In a deceptively simple administrative change, Oregon residents may soon be able to buy a cold six-pack along with their favorite bottle of booze.
Last week, the Oregon Liquor Control Commission (OLCC) approved a policy change to commingle beer and booze, which traditionally have been housed in separate retail outlets—one private, the later managed by state-controlled outlets. While such administrative changes may not seem like a big deal—just packaging beer and booze under the same roof—in actuality, grocers worry that the strategy may be part of a bigger chess game—and an attempt by the beleaguered OLCC to stay relevant.
Under the new rules, liquor outlet agents can apply for the necessary permits and, assuming they have the space, start selling beer and wine.
This may not seem like news to those who have been buying beer at the West Bend Liquor store for over a year now. But that particular liquor outlet is special—and not just because it's the only place to buy booze west of Third Street. Since June 2012, West Bend Liquor has been operating as one of only four test stores throughout the state, set up to gauge whether selling beer and wine would be a feasible and popular option. The experiment proved a success.
"Overwhelming, it's a really positive change," said Christie Scott, an OLCC public affairs specialist. "Really, it's just the first step of many in improving the overall shopping experience for all of our customers." The Oregonian reports that revenues at the four select stores jumped by an average of 12 percent, compared with 7.8 percent statewide.
The possible addition of beer and wine to liquor shelves isn't the only change to come out of the OLCC, the state's liquor control agency. Board members also opted to open up 16 contracts that would allow grocers to add liquor to their shelves as a store-within-a-store model (similar to how the liquor store in Ray's was once run). The OLCC has already begun receiving applications from interested business owners. Additionally, and in a move that will affect Bend, the OLCC just approved the creation of a bottle redemption center, which will be centrally located at Northeast Second Street.
But the OLCC's moves to modernize have not impressed critics who want to see an end put to the state's liquor sales monopoly.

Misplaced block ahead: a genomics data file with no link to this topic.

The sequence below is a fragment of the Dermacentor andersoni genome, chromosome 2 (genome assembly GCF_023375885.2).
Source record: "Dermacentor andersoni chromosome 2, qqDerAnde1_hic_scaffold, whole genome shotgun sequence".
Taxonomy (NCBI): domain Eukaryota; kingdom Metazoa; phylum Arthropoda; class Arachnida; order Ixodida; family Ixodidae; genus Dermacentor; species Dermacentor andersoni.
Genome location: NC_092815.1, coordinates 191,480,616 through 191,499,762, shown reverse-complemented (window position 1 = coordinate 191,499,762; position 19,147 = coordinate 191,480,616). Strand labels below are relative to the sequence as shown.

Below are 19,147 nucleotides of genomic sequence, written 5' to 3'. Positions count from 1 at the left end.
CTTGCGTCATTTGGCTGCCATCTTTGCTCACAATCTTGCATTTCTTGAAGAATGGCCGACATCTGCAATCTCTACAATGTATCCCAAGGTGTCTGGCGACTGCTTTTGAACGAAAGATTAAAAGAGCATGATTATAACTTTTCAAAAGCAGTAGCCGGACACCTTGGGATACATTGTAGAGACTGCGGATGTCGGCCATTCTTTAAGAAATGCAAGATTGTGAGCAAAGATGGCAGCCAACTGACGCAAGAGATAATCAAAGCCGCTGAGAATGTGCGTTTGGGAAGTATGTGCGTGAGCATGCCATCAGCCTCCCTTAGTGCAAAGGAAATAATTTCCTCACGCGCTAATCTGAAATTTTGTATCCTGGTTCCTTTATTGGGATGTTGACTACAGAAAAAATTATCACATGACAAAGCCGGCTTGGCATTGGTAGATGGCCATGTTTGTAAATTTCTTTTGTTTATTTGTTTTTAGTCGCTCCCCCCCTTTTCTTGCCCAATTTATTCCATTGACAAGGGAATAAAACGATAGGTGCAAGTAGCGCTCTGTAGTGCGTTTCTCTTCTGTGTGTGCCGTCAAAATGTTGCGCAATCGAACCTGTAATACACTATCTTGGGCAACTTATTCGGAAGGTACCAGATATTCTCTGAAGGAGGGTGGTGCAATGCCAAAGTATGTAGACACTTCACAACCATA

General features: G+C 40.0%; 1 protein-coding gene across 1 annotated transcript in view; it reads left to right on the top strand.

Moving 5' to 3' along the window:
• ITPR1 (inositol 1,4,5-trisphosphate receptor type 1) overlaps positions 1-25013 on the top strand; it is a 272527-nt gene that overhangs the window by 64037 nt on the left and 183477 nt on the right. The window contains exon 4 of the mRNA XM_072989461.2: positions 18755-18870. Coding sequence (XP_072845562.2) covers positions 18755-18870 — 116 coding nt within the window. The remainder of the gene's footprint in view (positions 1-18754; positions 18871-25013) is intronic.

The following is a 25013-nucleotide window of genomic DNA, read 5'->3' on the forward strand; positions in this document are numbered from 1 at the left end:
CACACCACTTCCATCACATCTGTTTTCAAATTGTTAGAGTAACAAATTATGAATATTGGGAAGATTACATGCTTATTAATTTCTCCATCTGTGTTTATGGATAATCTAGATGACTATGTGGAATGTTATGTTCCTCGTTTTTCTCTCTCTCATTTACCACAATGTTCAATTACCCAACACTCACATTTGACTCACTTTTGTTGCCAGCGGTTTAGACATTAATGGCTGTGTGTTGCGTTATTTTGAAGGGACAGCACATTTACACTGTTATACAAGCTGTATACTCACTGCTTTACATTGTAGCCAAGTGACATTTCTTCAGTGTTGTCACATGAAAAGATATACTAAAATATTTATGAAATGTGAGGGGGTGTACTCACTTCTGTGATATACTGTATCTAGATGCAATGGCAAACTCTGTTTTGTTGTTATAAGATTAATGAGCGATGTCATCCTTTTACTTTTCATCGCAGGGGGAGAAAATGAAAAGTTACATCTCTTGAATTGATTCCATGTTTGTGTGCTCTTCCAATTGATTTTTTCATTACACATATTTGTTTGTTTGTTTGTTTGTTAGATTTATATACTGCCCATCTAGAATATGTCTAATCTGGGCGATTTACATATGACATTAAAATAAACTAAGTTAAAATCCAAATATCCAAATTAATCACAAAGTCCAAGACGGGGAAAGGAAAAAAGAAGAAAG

"It's such a half step," said Joe Gilliam, president of the Northwest Grocery Association, of the OLCC's recent changes. "It's an admission that their model doesn't work anymore."
Gilliam's group wants to see liquor sales privatized. Specifically, he wants grocers and other corporations, like Costco, to be able to sell booze—and share in its lucrative profits—if they so choose. To make that happen he's working to get an initiative on the 2014 ballot that would do just that—something similar to what Washington state voters approved last November.
"We're in the middle of doing our homework to see if we can make it work," said Gilliam. "We're already halfway there." Asked if the OLCC's recent policy changes provided any fuel to the privatization fire, Gilliam laughed. "We already have the desire. We're 100 percent there."
Gilliam then outlined the challenges that face liquor agents who hope to start dealing in beer and wine. First, there's the issue of money. Unlike booze, retailers must pay for beer and wine upfront—there's no credit system. That means dropping several thousand when the beer delivery guy shows up. Second, most agents would need to add costly refrigeration for the beer, because no one wants warm beer to go.
"They still haven't made the case as to why they need to be in the retail market," Gilliam said of the OLCC. "They need to focus on licensing, and not be involved in this other stuff that they're in." As for the OLCC's recent changes, Gilliam says he's wholly unimpressed.
"It's like putting lipstick on a pig."